Tuesday, May 21, 2013

There is no compassion fatigue

A few years ago, I was part of a panel at a blogger conference. The topic we spoke about: compassion fatigue. Theory being, people these days are so bombarded by causes and tragedy via social media that they tune out. I didn't completely agree that this was a widespread phenomenon; with the outpouring of caring and support after disasters, natural or not, just the opposite is proving to be true.

I've thought a lot about that talk this past year with every passing horror: Hurricane Sandy, Newtown, the Boston bombings, the Bangladesh garment factory collapse, the Texas tornadoes. And now, the devastating Oklahoma tornado, with 24 confirmed dead, including 9 children, and hundreds injured.

I've wept nonstop as I've watched the news. I've made donations. And I'm sure you have felt and done the same. While it may be hard for the mind to comprehend just what the families of victims' go through, the human heart has no such boundaries. It's expansive enough to take in grief again and again, and big enough to make us want to do what we can to help our fellow human beings. We have an infinite capacity for prayers and wishes. No matter what our own circumstances or personal struggles, we feel compassion again and again. There is no fatigue there.

The major disaster relief organizations including the American Red Cross, Salvation ArmyUnited Way and Save the Children are soliciting donations; other non-profits to consider:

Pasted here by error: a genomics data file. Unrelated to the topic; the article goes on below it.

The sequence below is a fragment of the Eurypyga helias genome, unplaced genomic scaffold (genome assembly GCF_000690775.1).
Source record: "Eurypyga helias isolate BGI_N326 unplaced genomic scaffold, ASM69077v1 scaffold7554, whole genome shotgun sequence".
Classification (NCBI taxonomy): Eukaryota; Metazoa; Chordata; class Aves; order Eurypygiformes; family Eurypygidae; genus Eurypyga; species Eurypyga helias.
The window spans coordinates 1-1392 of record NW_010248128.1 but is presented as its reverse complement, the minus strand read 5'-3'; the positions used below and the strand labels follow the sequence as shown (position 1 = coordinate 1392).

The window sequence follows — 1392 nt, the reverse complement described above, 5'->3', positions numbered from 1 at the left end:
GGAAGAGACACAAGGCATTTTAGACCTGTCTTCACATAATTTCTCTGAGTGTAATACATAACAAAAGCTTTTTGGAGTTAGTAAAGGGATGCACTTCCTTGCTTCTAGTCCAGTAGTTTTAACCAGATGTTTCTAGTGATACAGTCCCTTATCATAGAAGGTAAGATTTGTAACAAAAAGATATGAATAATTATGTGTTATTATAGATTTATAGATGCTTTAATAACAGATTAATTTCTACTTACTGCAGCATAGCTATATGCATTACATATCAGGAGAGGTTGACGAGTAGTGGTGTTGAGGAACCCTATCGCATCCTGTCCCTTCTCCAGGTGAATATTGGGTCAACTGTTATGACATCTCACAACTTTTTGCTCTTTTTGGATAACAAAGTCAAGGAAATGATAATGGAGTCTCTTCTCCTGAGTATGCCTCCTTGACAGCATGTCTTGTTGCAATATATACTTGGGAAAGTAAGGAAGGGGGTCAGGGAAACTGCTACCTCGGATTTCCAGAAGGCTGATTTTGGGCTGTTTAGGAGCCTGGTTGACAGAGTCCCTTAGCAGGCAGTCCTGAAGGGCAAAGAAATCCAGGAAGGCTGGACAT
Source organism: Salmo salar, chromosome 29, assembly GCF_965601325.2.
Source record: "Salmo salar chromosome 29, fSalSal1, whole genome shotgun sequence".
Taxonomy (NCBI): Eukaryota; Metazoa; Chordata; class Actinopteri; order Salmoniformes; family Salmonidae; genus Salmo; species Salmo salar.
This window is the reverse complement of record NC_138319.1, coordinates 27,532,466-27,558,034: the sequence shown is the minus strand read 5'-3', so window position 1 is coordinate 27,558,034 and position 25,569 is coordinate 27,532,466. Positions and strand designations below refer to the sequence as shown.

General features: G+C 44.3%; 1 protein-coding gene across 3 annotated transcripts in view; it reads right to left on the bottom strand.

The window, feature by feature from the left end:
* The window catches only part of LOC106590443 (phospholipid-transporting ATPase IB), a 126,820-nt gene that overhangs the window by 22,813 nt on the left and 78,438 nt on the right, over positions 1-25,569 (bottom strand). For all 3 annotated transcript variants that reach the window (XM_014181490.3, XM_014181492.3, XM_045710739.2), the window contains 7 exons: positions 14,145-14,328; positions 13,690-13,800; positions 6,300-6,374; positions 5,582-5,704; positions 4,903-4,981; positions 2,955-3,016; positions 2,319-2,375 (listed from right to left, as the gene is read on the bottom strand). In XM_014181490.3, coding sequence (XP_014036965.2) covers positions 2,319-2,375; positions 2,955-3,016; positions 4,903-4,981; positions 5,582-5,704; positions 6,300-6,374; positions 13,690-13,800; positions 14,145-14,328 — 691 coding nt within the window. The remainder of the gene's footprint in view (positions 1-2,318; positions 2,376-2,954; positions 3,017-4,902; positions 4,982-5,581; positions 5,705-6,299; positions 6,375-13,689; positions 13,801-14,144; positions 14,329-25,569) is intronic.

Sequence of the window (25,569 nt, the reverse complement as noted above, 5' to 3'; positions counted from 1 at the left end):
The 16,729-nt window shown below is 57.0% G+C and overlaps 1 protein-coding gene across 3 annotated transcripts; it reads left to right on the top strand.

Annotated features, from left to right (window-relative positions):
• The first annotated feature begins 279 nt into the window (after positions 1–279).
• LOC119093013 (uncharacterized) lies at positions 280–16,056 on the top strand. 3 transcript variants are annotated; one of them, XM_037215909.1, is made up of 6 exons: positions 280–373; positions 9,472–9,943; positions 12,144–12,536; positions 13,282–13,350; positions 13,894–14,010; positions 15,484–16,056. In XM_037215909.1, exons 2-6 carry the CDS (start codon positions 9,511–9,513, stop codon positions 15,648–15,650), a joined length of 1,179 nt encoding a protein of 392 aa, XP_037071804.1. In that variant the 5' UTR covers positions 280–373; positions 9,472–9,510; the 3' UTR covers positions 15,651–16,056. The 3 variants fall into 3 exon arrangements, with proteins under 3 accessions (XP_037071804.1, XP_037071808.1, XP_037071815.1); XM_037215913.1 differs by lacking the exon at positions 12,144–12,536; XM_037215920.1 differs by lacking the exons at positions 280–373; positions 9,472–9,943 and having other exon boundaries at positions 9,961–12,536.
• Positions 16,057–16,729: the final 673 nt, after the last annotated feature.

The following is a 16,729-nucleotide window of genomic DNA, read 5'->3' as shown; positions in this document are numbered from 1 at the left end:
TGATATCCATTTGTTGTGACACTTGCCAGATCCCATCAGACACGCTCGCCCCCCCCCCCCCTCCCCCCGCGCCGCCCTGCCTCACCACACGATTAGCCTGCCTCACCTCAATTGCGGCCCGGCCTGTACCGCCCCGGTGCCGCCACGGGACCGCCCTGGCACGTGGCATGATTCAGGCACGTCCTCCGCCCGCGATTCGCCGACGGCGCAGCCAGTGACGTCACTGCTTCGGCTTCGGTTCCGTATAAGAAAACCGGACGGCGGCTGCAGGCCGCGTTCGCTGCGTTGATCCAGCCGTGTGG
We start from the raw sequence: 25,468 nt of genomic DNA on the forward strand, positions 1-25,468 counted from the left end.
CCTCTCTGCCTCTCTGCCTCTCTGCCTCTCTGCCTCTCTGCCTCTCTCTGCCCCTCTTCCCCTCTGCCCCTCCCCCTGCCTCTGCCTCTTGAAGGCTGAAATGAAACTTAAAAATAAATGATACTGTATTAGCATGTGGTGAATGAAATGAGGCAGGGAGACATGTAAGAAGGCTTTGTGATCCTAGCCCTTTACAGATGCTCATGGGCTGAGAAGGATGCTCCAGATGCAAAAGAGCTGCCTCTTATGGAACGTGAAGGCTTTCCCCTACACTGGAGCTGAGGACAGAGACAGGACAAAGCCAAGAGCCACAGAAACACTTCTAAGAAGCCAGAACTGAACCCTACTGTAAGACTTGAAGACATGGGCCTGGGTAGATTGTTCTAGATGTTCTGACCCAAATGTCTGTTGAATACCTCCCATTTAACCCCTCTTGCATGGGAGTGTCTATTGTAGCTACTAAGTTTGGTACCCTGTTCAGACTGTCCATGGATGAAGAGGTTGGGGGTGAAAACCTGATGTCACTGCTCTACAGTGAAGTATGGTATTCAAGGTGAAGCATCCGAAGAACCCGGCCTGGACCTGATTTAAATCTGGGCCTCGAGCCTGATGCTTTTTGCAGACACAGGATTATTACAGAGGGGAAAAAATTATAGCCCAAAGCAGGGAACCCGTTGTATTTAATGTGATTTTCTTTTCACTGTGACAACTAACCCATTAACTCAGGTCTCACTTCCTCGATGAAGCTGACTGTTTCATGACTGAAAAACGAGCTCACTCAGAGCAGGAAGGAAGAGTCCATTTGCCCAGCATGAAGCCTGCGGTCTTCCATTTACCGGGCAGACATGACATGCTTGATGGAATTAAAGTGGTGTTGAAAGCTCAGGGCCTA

Feeding America will be sending truckloads of food, water and supplies to Oklahoma.

Operation USA is gathering emergency and shelter supplies to help community-based health organizations in Oklahoma recover.

Habitat for Humanity will assist with cleanup, repairs and any necessary new construction.

Oklahoma Baptist Disaster Relief has sent out dozens of volunteers to set up mobile kitchens and feeding units.

If you live in the affected area, I hope you and your family are safe. If you have family there, I hope they are OK. And if you know of a family who needs help, let us know what we can do.

Image: Wikimedia/US National Weather Service


  1. Compassion fatigued I've never heard of anything so ridiculous :)

  2. I'm definitely getting tired of hearing about tragedy after tragedy, but it's from compassion rather than apathy - "What's wrong with this world?" kind of thing. The level of horror and sorrow doesn't change. I do think there needs to be a media overhaul of how this stuff is covered - the sensationalism needs to be toned down - but that's a whole different issue. What's in people's hearts is another thing.

    1. Well said, Rachael. I've also had those "What's wrong with this world?" feelings lately and, more specifically, what is wrong with our environment.

  3. All I hear about are school shootings and natural disasters today. :(


Thanks for sharing!

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